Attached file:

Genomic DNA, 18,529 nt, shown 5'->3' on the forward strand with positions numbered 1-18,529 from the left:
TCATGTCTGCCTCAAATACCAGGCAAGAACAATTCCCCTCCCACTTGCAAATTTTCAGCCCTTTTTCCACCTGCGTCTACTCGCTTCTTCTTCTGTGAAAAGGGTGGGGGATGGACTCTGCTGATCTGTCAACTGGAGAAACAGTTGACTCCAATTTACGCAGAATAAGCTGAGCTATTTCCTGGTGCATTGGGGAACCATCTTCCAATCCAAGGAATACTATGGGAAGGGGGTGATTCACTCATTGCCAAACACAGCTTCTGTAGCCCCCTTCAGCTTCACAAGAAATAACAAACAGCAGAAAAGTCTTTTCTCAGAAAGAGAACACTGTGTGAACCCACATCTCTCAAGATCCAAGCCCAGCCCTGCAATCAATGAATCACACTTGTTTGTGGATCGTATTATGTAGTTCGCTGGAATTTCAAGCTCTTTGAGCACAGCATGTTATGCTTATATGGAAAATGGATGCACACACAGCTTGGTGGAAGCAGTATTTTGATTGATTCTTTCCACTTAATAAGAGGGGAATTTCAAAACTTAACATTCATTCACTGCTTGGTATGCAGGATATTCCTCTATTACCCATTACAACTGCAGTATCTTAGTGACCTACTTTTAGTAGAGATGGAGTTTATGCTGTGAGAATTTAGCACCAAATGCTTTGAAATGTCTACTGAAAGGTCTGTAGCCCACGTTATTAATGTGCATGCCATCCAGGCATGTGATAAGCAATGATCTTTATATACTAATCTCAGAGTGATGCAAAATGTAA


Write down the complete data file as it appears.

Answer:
Genomic DNA, 18,529 nt, shown 5'->3' on the forward strand with positions numbered 1-18,529 from the left:
TCATGTCTGCCTCAAATACCAGGCAAGAACAATTCCCCTCCCACTTGCAAATTTTCAGCCCTTTTTCCACCTGCGTCTACTCGCTTCTTCTTCTGTGAAAAGGGTGGGGGATGGACTCTGCTGATCTGTCAACTGGAGAAACAGTTGACTCCAATTTACGCAGAATAAGCTGAGCTATTTCCTGGTGCATTGGGGAACCATCTTCCAATCCAAGGAATACTATGGGAAGGGGGTGATTCACTCATTGCCAAACACAGCTTCTGTAGCCCCCTTCAGCTTCACAAGAAATAACAAACAGCAGAAAAGTCTTTTCTCAGAAAGAGAACACTGTGTGAACCCACATCTCTCAAGATCCAAGCCCAGCCCTGCAATCAATGAATCACACTTGTTTGTGGATCGTATTATGTAGTTCGCTGGAATTTCAAGCTCTTTGAGCACAGCATGTTATGCTTATATGGAAAATGGATGCACACACAGCTTGGTGGAAGCAGTATTTTGATTGATTCTTTCCACTTAATAAGAGGGGAATTTCAAAACTTAACATTCATTCACTGCTTGGTATGCAGGATATTCCTCTATTACCCATTACAACTGCAGTATCTTAGTGACCTACTTTTAGTAGAGATGGAGTTTATGCTGTGAGAATTTAGCACCAAATGCTTTGAAATGTCTACTGAAAGGTCTGTAGCCCACGTTATTAATGTGCATGCCATCCAGGCATGTGATAAGCAATGATCTTTATATACTAATCTCAGAGTGATGCAAAATGTAA